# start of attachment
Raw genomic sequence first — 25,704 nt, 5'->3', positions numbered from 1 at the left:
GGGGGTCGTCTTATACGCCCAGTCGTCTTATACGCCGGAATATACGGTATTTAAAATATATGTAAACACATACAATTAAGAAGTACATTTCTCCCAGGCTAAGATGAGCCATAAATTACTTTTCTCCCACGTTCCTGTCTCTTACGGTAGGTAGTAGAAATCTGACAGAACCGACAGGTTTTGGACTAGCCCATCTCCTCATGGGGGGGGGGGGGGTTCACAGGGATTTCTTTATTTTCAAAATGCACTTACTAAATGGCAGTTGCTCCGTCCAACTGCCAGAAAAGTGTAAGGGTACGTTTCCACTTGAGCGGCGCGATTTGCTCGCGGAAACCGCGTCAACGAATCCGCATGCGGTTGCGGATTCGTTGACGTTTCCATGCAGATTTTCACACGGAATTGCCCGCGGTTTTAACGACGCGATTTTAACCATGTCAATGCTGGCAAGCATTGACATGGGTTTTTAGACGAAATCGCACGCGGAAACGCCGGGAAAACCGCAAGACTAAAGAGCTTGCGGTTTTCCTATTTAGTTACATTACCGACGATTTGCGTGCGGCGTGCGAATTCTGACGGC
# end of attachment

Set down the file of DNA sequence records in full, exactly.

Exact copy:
Raw genomic sequence first — 25,704 nt, 5'->3', positions numbered from 1 at the left:
GGGGGTCGTCTTATACGCCCAGTCGTCTTATACGCCGGAATATACGGTATTTAAAATATATGTAAACACATACAATTAAGAAGTACATTTCTCCCAGGCTAAGATGAGCCATAAATTACTTTTCTCCCACGTTCCTGTCTCTTACGGTAGGTAGTAGAAATCTGACAGAACCGACAGGTTTTGGACTAGCCCATCTCCTCATGGGGGGGGGGGGGGTTCACAGGGATTTCTTTATTTTCAAAATGCACTTACTAAATGGCAGTTGCTCCGTCCAACTGCCAGAAAAGTGTAAGGGTACGTTTCCACTTGAGCGGCGCGATTTGCTCGCGGAAACCGCGTCAACGAATCCGCATGCGGTTGCGGATTCGTTGACGTTTCCATGCAGATTTTCACACGGAATTGCCCGCGGTTTTAACGACGCGATTTTAACCATGTCAATGCTGGCAAGCATTGACATGGGTTTTTAGACGAAATCGCACGCGGAAACGCCGGGAAAACCGCAAGACTAAAGAGCTTGCGGTTTTCCTATTTAGTTACATTACCGACGATTTGCGTGCGGCGTGCGAATTCTGACGGC